Now the question remains: What are we to expect when the full design of the new building will be unveiled in late spring? Modern debauchery with cold glass and mystical complexities? Herzog & de Meuron has managed to astound people every time it first unveiled anything new, and even more so once the buildings actually came to life. This has been the case with the Allianz Arena in Munich Germany, and the Tate Modern in London which was one of the buildings that led the firm to win the prestigious Pritzker Prize in 2001.
We have been assured that the gallery is in competent hands, and, I dare say, Herzon & de Meuron are indeed a collection of the best talent in the world of architecture. Yet, as the romantic and classicist that I am, I feel remorse at the knowledge that the art gallery will move away from the old provincial courthouse which I think is much more providential, in the sense that it is more of an appropriate structure to house high works of art.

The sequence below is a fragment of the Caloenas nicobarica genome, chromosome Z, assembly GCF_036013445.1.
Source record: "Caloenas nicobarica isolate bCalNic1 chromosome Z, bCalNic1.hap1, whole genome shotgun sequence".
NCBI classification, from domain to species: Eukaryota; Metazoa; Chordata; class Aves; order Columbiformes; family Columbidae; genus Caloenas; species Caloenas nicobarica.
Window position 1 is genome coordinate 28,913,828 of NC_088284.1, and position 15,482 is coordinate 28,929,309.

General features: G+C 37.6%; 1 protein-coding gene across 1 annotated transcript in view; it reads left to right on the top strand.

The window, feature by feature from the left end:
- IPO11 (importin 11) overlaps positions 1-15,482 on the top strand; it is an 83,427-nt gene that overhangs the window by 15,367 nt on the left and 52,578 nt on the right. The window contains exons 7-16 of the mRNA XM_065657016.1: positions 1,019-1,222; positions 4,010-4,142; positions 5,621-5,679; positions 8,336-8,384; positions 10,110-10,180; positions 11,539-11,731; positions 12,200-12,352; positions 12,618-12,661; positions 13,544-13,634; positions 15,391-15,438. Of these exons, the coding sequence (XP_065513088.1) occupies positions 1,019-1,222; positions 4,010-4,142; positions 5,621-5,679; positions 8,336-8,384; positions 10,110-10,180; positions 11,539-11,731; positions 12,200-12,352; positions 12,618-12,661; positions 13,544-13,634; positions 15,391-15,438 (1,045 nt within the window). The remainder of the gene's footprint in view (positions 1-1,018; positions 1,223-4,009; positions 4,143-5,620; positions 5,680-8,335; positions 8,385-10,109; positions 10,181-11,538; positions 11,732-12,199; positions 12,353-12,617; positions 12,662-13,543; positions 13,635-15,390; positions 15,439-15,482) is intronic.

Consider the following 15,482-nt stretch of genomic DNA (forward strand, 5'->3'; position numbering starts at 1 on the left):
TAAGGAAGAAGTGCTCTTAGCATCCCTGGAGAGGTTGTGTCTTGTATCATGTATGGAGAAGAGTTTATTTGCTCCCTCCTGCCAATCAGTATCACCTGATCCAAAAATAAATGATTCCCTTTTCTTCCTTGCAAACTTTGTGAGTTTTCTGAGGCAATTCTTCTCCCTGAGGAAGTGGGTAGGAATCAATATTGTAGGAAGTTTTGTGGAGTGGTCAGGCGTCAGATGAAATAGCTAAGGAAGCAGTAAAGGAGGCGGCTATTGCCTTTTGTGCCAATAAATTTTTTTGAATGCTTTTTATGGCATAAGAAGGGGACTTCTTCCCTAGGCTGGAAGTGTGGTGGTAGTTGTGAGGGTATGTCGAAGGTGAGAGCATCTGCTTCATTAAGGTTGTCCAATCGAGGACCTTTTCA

One thing which must be said is that perhaps what is more important to the Vancouver Art Gallery is the procuring of more works of art, that allude to greater artistic tendencies, rather than the formal and costly construction of a new building — one which will still undoubtedly be beautiful and worthy to be called an art gallery. Still the question remains: What will the art gallery fill it with? Even the recent Cezanne exhibition has proven in my view to be rather tediously discouraging.
It might be just my travels within the European landscape, in fact it might simply be my half-European lineage speaking out, but I assure you the collections which have graced the Vancouver Art Gallery throughout its existence, at least in my own opinion, are not much when compared the halls of art that fill Europe’s museums, and palaces.